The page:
Posted: Oct. 2011
What exactly is a “CEO brand” and why do you need one? This question is answered by Suzanne Bates in her new book Discover Your CEO Brand: Secrets to Embracing and Maximizing Your Unique Value as a Leader, just published by McGraw-Hill. She explains her thinking in this article:
Like many leaders, you are probably curious about discovering your own CEO brand. Perhaps you’re also just a little skeptical. After all, if you are a leader you put your organization first. Your job is to lead. Having your own brand may seem, well, indulgent, so you may not have placed brand-building at the top of your list.
But developing a strong personal “leader brand” is not just essential to your own success but critical for your company’s future too. Here’s why:
So what is your CEO Brand?
Your brand is in essence your reputation, which is the most important asset you have in business. To be sure, that reputation is the perception about who you are, as a leader, and a person. Your reputation isn’t who you are, but rather, what others believe about you.
Your brand, or reputation, cannot be manufactured. A successful brand is built on what is real and authentic about you. Authenticity is critical. People know an authentic brand when they see one. It gives you enormous influence, and enhances your company’s reputation.
The first step to discovering your brand is to embrace the idea that you have a brand, that it has power, and that you can harness it for the good of the enterprise. Let’s start with an example of a leader who has discovered and built his own leadership brand.
What is the Value of a CEO Brand? Steve Jobs Was the Perfect Example.
Prior to his untimely death, Steve Jobs was one CEO whose brand shaped and drove a company to unprecedented heights. How do we know his brand had intrinsic value? Look at what happened in January 2011, when Jobs announced that he would be taking a third medical leave of absence. Although U.S. stock markets were closed when the announcement broke, in Frankfurt, Apple’s shares immediately plunged by 6.4%. The fallout was even greater when Jobs took a leave in 2009; shares dropped 12%. Think you can’t measure the value of a leader’s brand? It’s as tangible as that.
We can not all be Steve Jobs. We aren’t all going to run iconic, multi-billion dollar enterprises. However, we can all take a page out of his book and others’. Each of us can have a commensurate impact on the value of our companies.
Whether you are the CEO or hope to be someday, you need to understand that you are part of the brand package. The leader’s reputation is an increasingly significant part of the corporate brand equation.
Leader Brands are Made, Not Born
Jobs wasn’t born with a brand, rather, his brand developed as he became a great leader, and grew stronger over time. Similarly, as you mature as a leader and discover what you stand for, you build a stronger, more durable and valuable brand.
Look at Job’s story: When he was fired in 1985 from the company he founded, his brand actually took a major hit. However, when he returned in the late 1990’s after a 12-year hiatus, he was savvy and committed. His passion and drive had been rekindled. He came back and used the power of his newfound enthusiasm and love for innovation to rescue Apple from financial ruin, making it the iconic brand it is today, and driving the stock price up over 9000% in the process.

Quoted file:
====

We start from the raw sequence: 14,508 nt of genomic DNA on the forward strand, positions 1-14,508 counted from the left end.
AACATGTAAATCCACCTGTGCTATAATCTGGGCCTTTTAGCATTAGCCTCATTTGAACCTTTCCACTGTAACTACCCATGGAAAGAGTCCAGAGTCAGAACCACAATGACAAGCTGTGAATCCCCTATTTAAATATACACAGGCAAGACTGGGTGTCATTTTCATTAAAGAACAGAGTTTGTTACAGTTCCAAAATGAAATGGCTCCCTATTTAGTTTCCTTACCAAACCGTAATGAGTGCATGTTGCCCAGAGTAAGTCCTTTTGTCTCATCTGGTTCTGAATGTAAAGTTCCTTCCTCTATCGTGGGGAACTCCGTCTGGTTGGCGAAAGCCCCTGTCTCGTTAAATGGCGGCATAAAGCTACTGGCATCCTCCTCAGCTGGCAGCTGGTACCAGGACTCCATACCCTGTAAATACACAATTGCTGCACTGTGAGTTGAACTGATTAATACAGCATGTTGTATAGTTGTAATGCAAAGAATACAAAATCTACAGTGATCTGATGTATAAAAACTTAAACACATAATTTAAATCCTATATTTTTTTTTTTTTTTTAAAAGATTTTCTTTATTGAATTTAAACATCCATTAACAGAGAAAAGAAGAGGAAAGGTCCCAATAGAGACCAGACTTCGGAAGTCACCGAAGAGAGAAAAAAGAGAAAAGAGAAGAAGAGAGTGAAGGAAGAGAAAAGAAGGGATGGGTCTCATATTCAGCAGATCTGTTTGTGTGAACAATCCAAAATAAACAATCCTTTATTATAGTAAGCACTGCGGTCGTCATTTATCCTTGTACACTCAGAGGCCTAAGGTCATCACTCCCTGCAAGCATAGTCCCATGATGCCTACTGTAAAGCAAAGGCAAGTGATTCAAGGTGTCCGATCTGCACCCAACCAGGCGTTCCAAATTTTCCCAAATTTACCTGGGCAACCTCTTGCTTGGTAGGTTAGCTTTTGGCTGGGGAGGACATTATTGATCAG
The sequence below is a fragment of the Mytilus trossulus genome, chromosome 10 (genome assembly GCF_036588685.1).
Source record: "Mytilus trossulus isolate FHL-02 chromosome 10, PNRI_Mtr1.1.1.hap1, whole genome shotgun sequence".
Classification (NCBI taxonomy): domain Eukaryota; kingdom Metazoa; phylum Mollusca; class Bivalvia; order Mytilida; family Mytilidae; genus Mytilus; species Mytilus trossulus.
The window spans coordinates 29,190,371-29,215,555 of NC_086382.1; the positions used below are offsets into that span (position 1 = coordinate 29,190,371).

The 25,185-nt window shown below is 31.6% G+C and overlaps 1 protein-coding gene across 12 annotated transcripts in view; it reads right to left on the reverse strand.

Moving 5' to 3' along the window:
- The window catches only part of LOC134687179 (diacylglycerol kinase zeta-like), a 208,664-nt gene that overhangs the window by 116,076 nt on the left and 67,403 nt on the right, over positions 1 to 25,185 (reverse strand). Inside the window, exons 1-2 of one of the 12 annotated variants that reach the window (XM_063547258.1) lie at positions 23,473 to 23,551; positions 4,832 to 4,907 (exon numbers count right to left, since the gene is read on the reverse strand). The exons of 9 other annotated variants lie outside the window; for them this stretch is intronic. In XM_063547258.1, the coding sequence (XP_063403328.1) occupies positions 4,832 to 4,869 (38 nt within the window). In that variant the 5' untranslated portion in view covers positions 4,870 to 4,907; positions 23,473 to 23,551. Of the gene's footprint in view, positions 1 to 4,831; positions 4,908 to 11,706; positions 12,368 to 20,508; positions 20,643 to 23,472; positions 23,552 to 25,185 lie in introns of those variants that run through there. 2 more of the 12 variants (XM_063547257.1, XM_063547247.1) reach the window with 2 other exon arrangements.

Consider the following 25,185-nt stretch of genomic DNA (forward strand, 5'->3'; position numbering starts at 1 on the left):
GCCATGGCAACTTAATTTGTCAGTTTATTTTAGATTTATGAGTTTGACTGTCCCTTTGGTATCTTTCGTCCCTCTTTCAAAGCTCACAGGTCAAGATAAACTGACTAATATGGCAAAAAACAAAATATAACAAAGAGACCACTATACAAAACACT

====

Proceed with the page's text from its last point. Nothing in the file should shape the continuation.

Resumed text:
How do you define the Steve Job’s brand? It is elegant, useful, intuitive technological innovation. He symbolized the aesthetic sense that became Apple’s DNA. His values became those of Apple in many ways. It was those values that attracted the right people to the company, and built it into the powerhouse it is today.
Anyone who ever saw Steve Jobs on stage recognized that he personifies Apple. He walked across the stage and engaged his audience, commanding the room with passion and excitement about Apple’s new products. Jobs was not just any chief executive- he created, embodied and was the keeper of the Apple brand. In essence, He was a brand — driving a brand.
Brand is for Every Leader
In that sense, building a brand is for any leader who wants to be successful. Your brand will help you attract the right people to your team, align them around common purpose, mediate issues, get things done across the matrix of the organization, influence your CEO, board and executive committee, and help you create a more dynamic and high functioning organization. It can also help you win trust, create legions of fans, attract new opportunities and advance in your career.
One common thread among the hundreds of outstanding leaders I have coached, interviewed and researched, is that they have thought about their brands (even if they didn’t call themselves a “brand”) and they have figured out how to use that brand as a valuable asset in establishing and advancing their careers. They understand, consciously or unconsciously, the immense value that their personal brand brings to their companies.
As you might imagine, it doesn’t work if your brand’s values contradict those of your company. There has to be alignment. Every leader must assess the connection between his or her brand and the company brand. When your brand and the company brand are out of sync, you may not feel you are in a role that suits you.
Just read the Wall Street Journal on any given day, and you will find examples of leaders and companies whose brands are out of sync. If a leader’s brand becomes tarnished, or toxic, it hurts the company, almost always causing the two to part ways. Conversely, when a company’s brand is toxic, or out of alignment, the CEO or leader faces a struggle to bring it back. If he or she has a strong enough brand and is influential enough, their brand can revive and replenish the company brand.